Taking A Burden Off Nature

While population and per-capita consumption have added to humanity’s overall burden on the environment, technological shifts have for the most part reduced it. These shifts can be reduced to two mechanisms: substitution and intensification.

The substitution of tractors for horses eliminated the need to dedicate about one-quarter of all U.S. farmland to feed draft animals. The introduction of synthetic nitrogen meant farmers no longer needed to keep as much as half of their cropland in fallow to replenish soil nutrients. Together with agricultural intensification in the forms of rising crop yields and greater efficiencies in meat
production, these technological advances have allowed the area of farmland per capita to fall by half over the last half century, even as diets have gotten richer. While global farmland area has increased by about 10 percent since 1960—causing widespread habitat loss—it has barely grown since the early 1990s. During that period, global population rose by more than 20 percent and GDP per capita nearly doubled.

The transition from fuelwood to fossil fuels, nuclear power, and hydro as sources of energy has also contributed to flattening global demand for wood. In fact, per-capita wood consumption has declined so much as to offset the concurrent increase in food consumption, such that the total per-capita demand for biomass has stayed constant for more than a century. Today, it takes on average less than one hectare to provide food, energy, and living space per person, compared to an estimated four hectares per person among early agriculturalists some 7,000 years ago.

Through similar mechanisms, farmed meat and fish have taken pressure off wild populations. Petroleum- and plant-based substitutes for whale oil spared global whale populations—not just in the 19th century when kerosene replaced whale oil in lighting, but also in the 20th century when innovations made whale products unneeded for lubricants, soap, and margarine. Shifting from coal to natural gas to nuclear and hydro—and wind and solar power more recently—has gradually reduced the amount of carbon emissions per unit of energy, even as total global carbon emissions have continued to rise. As humans shift from harvesting goods in the wild—such as bushmeat hunting or whaling—to farming them, or to producing goods in factories, the amount of environmental harm per unit produced tends to fall.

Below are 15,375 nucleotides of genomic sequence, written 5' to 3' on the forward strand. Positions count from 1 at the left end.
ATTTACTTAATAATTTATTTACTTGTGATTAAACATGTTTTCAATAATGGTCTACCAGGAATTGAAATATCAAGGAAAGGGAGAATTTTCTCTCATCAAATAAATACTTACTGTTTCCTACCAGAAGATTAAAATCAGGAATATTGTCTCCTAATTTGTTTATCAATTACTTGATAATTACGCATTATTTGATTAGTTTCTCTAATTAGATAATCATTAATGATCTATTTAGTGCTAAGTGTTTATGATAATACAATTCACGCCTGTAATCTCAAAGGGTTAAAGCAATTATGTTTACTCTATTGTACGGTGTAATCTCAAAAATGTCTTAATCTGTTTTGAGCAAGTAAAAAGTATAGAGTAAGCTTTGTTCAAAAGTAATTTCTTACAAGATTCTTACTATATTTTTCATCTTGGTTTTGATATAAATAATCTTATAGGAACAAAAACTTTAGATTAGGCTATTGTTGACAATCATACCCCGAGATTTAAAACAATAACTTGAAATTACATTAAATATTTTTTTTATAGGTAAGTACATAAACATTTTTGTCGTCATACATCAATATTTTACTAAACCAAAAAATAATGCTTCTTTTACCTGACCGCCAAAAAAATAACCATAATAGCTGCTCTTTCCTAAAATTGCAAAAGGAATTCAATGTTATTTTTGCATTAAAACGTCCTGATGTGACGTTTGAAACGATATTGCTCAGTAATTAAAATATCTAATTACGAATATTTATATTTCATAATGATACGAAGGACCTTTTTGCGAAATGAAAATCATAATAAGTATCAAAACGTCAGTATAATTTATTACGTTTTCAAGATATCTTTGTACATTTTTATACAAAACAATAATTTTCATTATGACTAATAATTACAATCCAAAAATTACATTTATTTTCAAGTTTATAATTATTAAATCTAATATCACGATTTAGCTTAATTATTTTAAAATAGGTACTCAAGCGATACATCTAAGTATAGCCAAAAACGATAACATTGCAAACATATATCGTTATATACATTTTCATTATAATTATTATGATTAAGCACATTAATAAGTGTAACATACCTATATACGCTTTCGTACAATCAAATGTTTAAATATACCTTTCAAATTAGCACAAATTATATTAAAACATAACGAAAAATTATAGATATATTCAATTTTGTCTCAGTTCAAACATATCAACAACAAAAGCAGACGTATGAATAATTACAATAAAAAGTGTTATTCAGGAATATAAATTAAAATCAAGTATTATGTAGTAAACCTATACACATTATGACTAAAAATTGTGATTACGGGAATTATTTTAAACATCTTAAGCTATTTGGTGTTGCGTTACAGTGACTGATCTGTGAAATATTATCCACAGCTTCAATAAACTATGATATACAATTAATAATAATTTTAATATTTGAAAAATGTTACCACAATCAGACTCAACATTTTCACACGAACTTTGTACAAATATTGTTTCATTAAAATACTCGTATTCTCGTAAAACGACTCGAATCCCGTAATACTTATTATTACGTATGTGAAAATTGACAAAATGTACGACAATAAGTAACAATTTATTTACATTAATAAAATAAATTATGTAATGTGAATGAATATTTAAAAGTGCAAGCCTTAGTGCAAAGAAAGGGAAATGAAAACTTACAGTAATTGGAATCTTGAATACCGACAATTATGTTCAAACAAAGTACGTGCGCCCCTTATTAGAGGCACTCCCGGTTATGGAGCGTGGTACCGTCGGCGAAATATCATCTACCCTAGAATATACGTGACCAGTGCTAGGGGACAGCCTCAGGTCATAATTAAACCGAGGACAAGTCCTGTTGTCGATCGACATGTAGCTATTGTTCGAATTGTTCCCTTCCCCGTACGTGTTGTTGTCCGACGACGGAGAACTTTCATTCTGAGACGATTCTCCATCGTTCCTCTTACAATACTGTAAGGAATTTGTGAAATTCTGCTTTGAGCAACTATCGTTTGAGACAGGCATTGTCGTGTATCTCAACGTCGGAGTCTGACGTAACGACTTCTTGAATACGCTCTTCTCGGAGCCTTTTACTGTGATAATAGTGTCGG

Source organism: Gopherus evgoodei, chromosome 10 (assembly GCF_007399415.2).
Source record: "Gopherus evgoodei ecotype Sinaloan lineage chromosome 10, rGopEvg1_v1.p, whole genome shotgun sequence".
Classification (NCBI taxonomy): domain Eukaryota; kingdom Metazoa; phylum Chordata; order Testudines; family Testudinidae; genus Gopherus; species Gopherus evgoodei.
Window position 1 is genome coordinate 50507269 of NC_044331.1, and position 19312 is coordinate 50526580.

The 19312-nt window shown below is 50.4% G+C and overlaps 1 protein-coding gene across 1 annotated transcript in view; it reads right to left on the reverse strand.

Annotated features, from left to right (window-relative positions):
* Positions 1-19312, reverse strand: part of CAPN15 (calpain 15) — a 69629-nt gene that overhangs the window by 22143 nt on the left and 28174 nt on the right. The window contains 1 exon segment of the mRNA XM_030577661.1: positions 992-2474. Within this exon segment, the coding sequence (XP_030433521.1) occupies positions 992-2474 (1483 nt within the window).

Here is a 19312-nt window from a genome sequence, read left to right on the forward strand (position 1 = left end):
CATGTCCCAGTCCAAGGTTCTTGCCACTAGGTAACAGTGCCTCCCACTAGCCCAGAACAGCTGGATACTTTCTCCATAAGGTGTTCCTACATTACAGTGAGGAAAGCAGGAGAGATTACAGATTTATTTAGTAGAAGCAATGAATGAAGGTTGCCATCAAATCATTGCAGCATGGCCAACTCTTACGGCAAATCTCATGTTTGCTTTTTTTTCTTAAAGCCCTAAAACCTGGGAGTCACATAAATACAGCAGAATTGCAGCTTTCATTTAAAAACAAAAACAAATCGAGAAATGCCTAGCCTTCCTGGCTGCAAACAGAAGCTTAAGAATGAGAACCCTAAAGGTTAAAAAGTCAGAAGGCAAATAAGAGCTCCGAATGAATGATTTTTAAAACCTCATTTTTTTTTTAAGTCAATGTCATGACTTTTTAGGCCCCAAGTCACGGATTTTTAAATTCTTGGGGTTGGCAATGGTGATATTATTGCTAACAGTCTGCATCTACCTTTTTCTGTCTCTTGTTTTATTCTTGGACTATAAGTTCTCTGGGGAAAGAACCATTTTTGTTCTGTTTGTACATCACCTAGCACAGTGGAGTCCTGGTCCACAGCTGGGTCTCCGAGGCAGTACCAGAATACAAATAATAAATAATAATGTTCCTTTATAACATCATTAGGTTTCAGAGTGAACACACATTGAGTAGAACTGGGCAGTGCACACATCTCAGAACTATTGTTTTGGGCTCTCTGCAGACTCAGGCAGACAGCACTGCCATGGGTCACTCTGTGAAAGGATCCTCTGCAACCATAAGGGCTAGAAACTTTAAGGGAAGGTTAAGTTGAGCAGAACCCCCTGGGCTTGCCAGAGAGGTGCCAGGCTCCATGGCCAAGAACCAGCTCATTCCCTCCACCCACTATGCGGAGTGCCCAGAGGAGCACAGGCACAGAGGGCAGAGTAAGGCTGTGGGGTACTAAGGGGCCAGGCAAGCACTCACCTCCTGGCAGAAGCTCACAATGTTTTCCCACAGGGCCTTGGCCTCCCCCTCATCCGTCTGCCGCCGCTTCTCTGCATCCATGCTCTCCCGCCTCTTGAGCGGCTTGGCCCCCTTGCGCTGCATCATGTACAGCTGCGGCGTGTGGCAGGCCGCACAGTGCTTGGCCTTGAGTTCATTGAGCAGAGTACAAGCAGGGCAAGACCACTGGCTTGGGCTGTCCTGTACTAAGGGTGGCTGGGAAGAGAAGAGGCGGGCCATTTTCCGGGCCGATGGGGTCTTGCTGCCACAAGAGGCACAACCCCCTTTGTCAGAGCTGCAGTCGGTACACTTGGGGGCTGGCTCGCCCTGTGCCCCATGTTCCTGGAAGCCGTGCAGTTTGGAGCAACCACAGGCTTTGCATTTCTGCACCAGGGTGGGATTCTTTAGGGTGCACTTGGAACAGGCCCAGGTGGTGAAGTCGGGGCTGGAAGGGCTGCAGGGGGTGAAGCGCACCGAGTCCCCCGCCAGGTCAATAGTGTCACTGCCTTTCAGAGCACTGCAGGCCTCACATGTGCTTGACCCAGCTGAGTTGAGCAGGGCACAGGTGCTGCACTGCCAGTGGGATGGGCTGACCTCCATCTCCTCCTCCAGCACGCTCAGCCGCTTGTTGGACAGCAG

In other words, in most cases, the more synthetic our consumption, the less nature we destroy. We spare nature by using less of it.

This Earth Day, Remember How Often Environmental Alarmists Are Wrong

By

 Today is the 47th annual Earth Day. On this day, it is worth reflecting on how completely, totally wrong environmental alarmists often are. Few things tell us more about the environmental movement—where it’s been and, more importantly, where it is now—than its dismal track record in the predictive department.

Case in point: Paul Ehrlich, who is as close to a rock star as you’re apt to find among environmentalists. Ehrlich is most famous for his 1968 book “The Population Bomb,” in which he famously predicted that, during the 1970s and 1980s, humanity would suffer mass famine and starvation due to overpopulation. “At this late date,” Ehrlich wrote, “nothing can prevent a substantial increase in the world death rate.”

Spoiler alert: Ehrlich was wrong—so wrong, in fact, that not only did his doomsday predictions fail to materialize, but the exact opposite happened. Readers who were alive during the 1970s and 80s will recall that there was plenty to eat, there was no mass die-off, everything worked out fine, and humanity’s lot continued to improve as it had throughout the rest of the 20th century.

Ehrlich Is Still Making Incorrect Doomsday Predictions

This kind of humiliating embarrassment would be enough to cow even the proudest of men—unless that man is an environmentalist, of course. Incredibly, as NewsBuster’s Tim Graham pointed out this week, Ehrlich was still making his doomsday predictions in 1989—well after the point when it was clear his previous predictions had been utter failures. Ehrlich claimed that, during the 1990s, “We’re going to see massive extinction;” he theorized that rising ocean waters meant “we could expect to lose all of Florida, Washington D.C., and the Los Angeles basin.”